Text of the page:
There is actually some debate on whether or not pregnant women can safely receive laser hair removal treatments. Because there have been no official studies about laser hair removal during pregnancy, doctors generally recommend that pregnant women stay away from the process due to the possible effects it may have on their fetus. If a woman wants to pursue treatments anyway, they must consult their OBGYN and dermatologist concerning the potential effects.
The Laser Hair Removal Debate
There are no studies that have evaluated the safety of laser hair removal for pregnant women. The Health Physics Society, specializing in radiation safety reports that laser hair removal is completely safe and harmless to the fetus because it only pierces a few millimeters of skin. However, The American Pregnancy Association advises people who are at higher risk for injury, or who are pregnant, not to undergo any treatments that have not been thoroughly tested. There have been studies performed on something called radiofrequency radiation and its effects on pregnant women. Radiofrequency radiation is part of the laser hair removal process.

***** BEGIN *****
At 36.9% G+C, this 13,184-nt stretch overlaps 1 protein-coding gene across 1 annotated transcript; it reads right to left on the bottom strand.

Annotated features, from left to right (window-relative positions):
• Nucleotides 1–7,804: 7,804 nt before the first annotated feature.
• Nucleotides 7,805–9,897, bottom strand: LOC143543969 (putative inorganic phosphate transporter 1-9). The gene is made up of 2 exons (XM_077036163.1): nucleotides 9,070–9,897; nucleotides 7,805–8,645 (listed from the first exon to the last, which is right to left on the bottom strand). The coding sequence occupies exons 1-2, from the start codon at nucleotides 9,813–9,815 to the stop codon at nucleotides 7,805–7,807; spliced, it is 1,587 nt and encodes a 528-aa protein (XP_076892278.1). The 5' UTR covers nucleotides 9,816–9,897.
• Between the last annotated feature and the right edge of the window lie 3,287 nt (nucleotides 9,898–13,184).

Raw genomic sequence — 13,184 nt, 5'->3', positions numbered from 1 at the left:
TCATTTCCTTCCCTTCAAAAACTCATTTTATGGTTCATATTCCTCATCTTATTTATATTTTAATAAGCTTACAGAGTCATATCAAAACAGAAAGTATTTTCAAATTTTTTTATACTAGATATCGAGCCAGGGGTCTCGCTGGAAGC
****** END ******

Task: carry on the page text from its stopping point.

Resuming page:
If hair removal treatments are performed on a woman who is pregnant, they should be sure to avoid the breasts in the last trimester if they intend to breastfeed, as there have been no conclusive studies done on the radiation effects of laser treatments.
Alternatives for Hair Removal
Because many women don’t want to grow their pubic or leg hair, even though they can’t see them, try these baby-safe alternatives:
Shaving: Shaving is the easiest alternative for temporary hair removal. Depending on the trimester, this procedure may require assistance.
Waxing: While waxing can sometimes be a painful experience, once it is finished, a person doesn’t have to worry about shaving or the hair growing back for another 4-6 weeks.
American Pregnancy Association. Hair Removal During Pregnancy. http://www.americanpregnancy.org/pregnancyhealth/hairremoval.htm. March 2007.
Jacob, Ninni. Pregnancy and Radiation. http://www.hps.org/publicinformation/ate/q2921.html. 12 September, 2003.
Classic, Kelly. Pregnancy and Radiation. http://hps.org/pullicinformation/ate/q2782.html. 31 July, 2003.
Brent, Robert. Pregnancy and Radiation. http://hps.org/publicinformation/ate/q1830.html. 17 April, 2002.